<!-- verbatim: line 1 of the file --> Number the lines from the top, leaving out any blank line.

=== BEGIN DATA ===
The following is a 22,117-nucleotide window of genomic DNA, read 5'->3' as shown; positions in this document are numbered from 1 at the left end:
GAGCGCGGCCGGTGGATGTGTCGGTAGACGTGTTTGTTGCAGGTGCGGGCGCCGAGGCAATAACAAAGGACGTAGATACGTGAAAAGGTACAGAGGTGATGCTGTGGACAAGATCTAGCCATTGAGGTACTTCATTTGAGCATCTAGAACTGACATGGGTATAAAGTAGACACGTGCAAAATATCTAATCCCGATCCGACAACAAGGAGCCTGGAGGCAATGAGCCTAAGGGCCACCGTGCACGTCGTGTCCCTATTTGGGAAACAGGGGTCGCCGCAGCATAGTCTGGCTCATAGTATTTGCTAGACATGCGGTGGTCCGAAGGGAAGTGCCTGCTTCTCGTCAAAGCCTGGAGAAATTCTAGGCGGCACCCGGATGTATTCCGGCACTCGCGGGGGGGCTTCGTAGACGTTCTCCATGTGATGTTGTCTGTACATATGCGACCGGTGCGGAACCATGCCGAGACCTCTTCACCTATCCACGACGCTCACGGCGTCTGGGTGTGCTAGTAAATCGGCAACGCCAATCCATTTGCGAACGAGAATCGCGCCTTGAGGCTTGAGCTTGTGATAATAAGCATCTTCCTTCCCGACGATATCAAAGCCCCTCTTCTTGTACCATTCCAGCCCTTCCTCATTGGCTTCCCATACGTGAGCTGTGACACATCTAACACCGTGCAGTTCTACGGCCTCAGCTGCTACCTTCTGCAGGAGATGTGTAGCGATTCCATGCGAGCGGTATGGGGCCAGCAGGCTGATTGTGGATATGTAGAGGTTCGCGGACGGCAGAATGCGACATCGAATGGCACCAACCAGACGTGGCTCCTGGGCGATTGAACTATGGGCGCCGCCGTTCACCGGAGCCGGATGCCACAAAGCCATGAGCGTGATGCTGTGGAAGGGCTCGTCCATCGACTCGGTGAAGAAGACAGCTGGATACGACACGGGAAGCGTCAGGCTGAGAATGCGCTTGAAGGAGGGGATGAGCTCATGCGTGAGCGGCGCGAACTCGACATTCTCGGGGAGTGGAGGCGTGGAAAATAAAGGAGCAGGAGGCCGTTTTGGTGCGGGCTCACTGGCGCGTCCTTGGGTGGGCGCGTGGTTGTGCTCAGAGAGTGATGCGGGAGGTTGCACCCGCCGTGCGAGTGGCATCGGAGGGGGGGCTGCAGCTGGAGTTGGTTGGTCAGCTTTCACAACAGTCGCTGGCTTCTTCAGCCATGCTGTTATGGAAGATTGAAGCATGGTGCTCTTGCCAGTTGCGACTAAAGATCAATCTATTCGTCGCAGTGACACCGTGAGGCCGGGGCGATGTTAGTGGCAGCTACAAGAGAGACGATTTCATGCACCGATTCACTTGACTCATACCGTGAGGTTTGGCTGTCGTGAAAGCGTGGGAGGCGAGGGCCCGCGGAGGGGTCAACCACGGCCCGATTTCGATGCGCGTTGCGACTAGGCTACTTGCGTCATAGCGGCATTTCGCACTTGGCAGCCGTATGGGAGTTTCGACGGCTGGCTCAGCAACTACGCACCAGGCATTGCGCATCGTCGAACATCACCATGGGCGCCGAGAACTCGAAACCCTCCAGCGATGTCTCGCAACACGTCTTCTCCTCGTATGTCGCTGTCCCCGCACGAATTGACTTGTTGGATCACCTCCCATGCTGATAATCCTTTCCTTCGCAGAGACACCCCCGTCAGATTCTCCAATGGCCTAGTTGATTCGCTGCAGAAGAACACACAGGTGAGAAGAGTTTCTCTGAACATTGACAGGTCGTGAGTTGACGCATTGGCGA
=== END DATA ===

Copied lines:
The following is a 22,117-nucleotide window of genomic DNA, read 5'->3' as shown; positions in this document are numbered from 1 at the left end: